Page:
Welcome to Lake Woebegone. A recent Business Week poll of middle and senior managers found that 90% of people surveyed felt they were in the top 10% when it comes to performers. Everybody is above average.
What does this mean? First of all it means that most of the people polled are deluded. If my math is right, only 10% of the people can be in the top 10% bracket, which means that the other 80% fall elsewhere. Second of all it means that we have no idea where we really fall when compared to others. Is that good or bad?
I’m not really sure. On the one hand, if you think you are in the top 10% bracket when in fact you really suck at what you do, you will never get better. On the other hand, if it seems to you that 90% of the people with whom you work are even worse than you your whole industry is about to crash.
It is good that people feel good about themselves. And its bad that they think so highly of themselves that there is little room for improvement.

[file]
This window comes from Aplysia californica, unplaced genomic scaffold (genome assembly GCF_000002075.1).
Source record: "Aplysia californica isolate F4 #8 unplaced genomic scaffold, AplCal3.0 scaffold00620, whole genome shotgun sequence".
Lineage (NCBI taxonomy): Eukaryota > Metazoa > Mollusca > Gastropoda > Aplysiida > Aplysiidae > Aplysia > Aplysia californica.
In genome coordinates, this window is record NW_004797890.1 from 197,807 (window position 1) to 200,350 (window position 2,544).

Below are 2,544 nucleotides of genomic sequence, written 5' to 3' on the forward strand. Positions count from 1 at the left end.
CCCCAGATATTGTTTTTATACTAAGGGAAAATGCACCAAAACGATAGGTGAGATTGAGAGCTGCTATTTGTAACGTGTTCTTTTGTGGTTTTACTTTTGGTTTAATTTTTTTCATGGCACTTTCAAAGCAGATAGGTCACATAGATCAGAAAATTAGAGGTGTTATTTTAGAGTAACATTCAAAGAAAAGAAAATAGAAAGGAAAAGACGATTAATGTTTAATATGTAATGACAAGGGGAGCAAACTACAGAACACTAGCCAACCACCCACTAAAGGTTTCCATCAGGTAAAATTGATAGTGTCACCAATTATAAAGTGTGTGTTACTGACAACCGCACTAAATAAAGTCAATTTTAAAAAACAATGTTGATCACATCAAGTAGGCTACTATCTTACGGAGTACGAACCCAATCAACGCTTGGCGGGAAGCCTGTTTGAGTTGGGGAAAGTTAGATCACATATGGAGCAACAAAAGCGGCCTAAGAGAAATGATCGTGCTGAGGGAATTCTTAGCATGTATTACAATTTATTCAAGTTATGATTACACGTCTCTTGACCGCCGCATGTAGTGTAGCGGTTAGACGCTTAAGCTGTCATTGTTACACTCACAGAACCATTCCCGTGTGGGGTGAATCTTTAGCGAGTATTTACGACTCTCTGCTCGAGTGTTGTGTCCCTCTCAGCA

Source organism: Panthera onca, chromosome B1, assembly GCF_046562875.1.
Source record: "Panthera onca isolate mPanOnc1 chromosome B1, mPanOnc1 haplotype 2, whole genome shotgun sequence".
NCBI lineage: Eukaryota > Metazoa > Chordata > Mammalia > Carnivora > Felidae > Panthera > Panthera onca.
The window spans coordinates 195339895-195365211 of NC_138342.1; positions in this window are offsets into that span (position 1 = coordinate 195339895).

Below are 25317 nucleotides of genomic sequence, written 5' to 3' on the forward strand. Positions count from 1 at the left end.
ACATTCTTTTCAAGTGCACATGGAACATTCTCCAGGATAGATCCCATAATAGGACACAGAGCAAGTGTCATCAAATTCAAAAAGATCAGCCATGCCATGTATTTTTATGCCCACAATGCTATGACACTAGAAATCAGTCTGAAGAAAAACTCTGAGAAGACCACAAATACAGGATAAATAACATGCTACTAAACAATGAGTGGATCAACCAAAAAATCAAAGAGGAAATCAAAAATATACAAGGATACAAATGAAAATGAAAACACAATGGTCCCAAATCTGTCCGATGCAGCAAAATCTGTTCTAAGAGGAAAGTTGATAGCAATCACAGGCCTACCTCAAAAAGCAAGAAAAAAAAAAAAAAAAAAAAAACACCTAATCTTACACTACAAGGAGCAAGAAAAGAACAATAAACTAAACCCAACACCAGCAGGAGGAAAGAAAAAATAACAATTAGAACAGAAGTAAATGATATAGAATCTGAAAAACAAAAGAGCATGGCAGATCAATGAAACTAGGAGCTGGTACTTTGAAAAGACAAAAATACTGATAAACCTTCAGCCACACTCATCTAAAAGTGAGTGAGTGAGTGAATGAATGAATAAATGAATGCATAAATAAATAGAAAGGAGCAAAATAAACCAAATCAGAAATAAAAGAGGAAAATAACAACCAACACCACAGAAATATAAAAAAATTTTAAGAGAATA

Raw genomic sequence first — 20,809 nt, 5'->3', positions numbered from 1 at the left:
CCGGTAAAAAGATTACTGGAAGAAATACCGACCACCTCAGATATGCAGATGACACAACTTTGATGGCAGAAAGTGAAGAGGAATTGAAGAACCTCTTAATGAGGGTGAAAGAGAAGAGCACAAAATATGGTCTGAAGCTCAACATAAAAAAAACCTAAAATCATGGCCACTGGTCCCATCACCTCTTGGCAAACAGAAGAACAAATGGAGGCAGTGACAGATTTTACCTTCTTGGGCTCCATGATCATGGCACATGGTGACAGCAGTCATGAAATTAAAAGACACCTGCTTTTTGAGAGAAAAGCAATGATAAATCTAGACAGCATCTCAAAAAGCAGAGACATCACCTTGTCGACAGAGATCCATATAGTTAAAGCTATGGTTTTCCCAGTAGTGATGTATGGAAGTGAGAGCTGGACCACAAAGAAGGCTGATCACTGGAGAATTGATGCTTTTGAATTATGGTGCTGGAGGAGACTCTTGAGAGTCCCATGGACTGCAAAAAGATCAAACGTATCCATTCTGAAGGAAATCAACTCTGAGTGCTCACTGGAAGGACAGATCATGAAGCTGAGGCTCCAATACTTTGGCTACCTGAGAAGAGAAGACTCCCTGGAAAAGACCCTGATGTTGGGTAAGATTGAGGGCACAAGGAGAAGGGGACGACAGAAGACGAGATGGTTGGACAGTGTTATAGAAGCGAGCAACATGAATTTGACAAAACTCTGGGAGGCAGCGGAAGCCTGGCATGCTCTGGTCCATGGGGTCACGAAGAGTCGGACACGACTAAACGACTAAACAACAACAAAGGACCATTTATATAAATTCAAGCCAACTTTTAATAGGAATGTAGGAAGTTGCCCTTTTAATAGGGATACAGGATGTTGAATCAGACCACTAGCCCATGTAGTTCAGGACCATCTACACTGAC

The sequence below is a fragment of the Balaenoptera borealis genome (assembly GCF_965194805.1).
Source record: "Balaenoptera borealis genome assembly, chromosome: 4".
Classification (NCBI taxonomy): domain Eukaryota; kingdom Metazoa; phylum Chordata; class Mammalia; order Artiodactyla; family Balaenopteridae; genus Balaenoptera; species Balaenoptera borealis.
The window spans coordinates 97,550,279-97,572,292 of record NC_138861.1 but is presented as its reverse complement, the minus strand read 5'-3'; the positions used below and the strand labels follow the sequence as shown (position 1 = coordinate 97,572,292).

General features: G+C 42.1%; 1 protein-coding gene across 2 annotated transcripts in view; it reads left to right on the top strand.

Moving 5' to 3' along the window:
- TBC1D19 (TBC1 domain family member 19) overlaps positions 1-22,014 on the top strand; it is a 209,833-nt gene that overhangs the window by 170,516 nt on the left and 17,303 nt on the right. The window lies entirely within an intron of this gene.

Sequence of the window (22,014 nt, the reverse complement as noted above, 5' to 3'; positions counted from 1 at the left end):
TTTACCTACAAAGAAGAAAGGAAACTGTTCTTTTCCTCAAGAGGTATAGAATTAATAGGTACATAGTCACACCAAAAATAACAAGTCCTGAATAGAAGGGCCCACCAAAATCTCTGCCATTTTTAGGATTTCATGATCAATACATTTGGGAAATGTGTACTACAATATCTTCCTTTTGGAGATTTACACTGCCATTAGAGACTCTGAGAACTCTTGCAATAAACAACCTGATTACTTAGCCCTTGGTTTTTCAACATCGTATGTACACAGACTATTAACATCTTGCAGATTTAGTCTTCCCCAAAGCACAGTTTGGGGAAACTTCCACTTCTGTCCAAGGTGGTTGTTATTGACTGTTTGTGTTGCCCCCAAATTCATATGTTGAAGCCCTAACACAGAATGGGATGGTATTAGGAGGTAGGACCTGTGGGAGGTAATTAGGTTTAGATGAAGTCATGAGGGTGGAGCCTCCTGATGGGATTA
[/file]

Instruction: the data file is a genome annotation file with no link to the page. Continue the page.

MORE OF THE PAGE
Anyway, I tried to imagine what I would say if asked by a pollster how I felt I performed vis a vis others in my field. First I would have to figure out what my field is. I often see myself as an entertainer or, better, a Stand-Up Philosopher. Compared to other entertainers I admire— Alan Watts being chief among them, I am mediocre at best.
Maybe I am a spiritual leader, I get called that lots of times. Then I get to compare myself to Gandhi, Martin Luther King, and Abraham Joshua Heschel. I don’t compare all that well.
I could list myself under “writer,” but then there is Ms. Rawlings, and my stats just crumble.
So I would have to say I am in the middle somewhere. Let’s say in the top 40% of people who do what I do.
I don’t mind being in the middle. It reminds me that I have a lot of learning to do, and lots of room to grow. I am not certain I would ever want to be at the top of my game. I would hope someone who raise the bar as I got close to reaching it. I like seeing people who are smarter, more nimble, better read than I am. I learn from them.
So it is troubling all these business people are topping out. It doesn’t bode well for the country. We can’t grow if we think we are already at the top.
And if we really feel this way about ourselves woe be not gone. On the contrary, woe be comin’— big time.